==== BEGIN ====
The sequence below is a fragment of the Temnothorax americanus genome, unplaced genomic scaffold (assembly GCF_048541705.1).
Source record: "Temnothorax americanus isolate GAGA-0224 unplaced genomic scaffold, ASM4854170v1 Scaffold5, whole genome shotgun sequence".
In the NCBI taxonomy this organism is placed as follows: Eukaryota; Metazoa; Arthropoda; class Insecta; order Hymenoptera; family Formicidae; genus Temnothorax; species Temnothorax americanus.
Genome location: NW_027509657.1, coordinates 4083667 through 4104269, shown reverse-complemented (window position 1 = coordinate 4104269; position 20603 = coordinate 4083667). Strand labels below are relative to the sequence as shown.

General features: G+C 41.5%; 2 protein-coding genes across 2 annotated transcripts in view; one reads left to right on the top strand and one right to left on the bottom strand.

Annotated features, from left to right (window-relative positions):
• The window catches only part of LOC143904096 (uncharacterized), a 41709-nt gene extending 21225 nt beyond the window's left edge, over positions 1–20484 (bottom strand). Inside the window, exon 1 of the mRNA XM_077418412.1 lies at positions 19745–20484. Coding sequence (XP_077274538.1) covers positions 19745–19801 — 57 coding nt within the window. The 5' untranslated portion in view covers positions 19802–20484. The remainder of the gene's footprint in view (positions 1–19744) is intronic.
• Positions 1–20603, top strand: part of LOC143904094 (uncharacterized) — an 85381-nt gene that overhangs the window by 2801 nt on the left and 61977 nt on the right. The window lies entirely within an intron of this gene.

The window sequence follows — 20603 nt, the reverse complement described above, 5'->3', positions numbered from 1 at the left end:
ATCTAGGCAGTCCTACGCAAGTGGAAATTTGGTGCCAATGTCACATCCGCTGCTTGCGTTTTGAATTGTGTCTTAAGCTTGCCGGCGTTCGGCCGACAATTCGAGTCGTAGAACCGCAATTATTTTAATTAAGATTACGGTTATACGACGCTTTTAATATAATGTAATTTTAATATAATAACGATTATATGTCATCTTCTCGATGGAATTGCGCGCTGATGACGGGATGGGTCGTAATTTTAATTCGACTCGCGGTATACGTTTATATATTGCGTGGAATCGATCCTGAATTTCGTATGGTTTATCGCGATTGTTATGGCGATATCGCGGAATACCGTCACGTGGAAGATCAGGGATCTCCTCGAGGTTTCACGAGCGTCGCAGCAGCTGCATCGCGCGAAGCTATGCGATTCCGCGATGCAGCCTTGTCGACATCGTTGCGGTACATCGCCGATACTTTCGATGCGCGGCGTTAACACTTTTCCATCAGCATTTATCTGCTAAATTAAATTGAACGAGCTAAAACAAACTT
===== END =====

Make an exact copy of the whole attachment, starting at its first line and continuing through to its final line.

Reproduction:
The sequence below is a fragment of the Temnothorax americanus genome, unplaced genomic scaffold (assembly GCF_048541705.1).
Source record: "Temnothorax americanus isolate GAGA-0224 unplaced genomic scaffold, ASM4854170v1 Scaffold5, whole genome shotgun sequence".
In the NCBI taxonomy this organism is placed as follows: Eukaryota; Metazoa; Arthropoda; class Insecta; order Hymenoptera; family Formicidae; genus Temnothorax; species Temnothorax americanus.
Genome location: NW_027509657.1, coordinates 4083667 through 4104269, shown reverse-complemented (window position 1 = coordinate 4104269; position 20603 = coordinate 4083667). Strand labels below are relative to the sequence as shown.

General features: G+C 41.5%; 2 protein-coding genes across 2 annotated transcripts in view; one reads left to right on the top strand and one right to left on the bottom strand.

Annotated features, from left to right (window-relative positions):
• The window catches only part of LOC143904096 (uncharacterized), a 41709-nt gene extending 21225 nt beyond the window's left edge, over positions 1–20484 (bottom strand). Inside the window, exon 1 of the mRNA XM_077418412.1 lies at positions 19745–20484. Coding sequence (XP_077274538.1) covers positions 19745–19801 — 57 coding nt within the window. The 5' untranslated portion in view covers positions 19802–20484. The remainder of the gene's footprint in view (positions 1–19744) is intronic.
• Positions 1–20603, top strand: part of LOC143904094 (uncharacterized) — an 85381-nt gene that overhangs the window by 2801 nt on the left and 61977 nt on the right. The window lies entirely within an intron of this gene.

The window sequence follows — 20603 nt, the reverse complement described above, 5'->3', positions numbered from 1 at the left end:
ATCTAGGCAGTCCTACGCAAGTGGAAATTTGGTGCCAATGTCACATCCGCTGCTTGCGTTTTGAATTGTGTCTTAAGCTTGCCGGCGTTCGGCCGACAATTCGAGTCGTAGAACCGCAATTATTTTAATTAAGATTACGGTTATACGACGCTTTTAATATAATGTAATTTTAATATAATAACGATTATATGTCATCTTCTCGATGGAATTGCGCGCTGATGACGGGATGGGTCGTAATTTTAATTCGACTCGCGGTATACGTTTATATATTGCGTGGAATCGATCCTGAATTTCGTATGGTTTATCGCGATTGTTATGGCGATATCGCGGAATACCGTCACGTGGAAGATCAGGGATCTCCTCGAGGTTTCACGAGCGTCGCAGCAGCTGCATCGCGCGAAGCTATGCGATTCCGCGATGCAGCCTTGTCGACATCGTTGCGGTACATCGCCGATACTTTCGATGCGCGGCGTTAACACTTTTCCATCAGCATTTATCTGCTAAATTAAATTGAACGAGCTAAAACAAACTT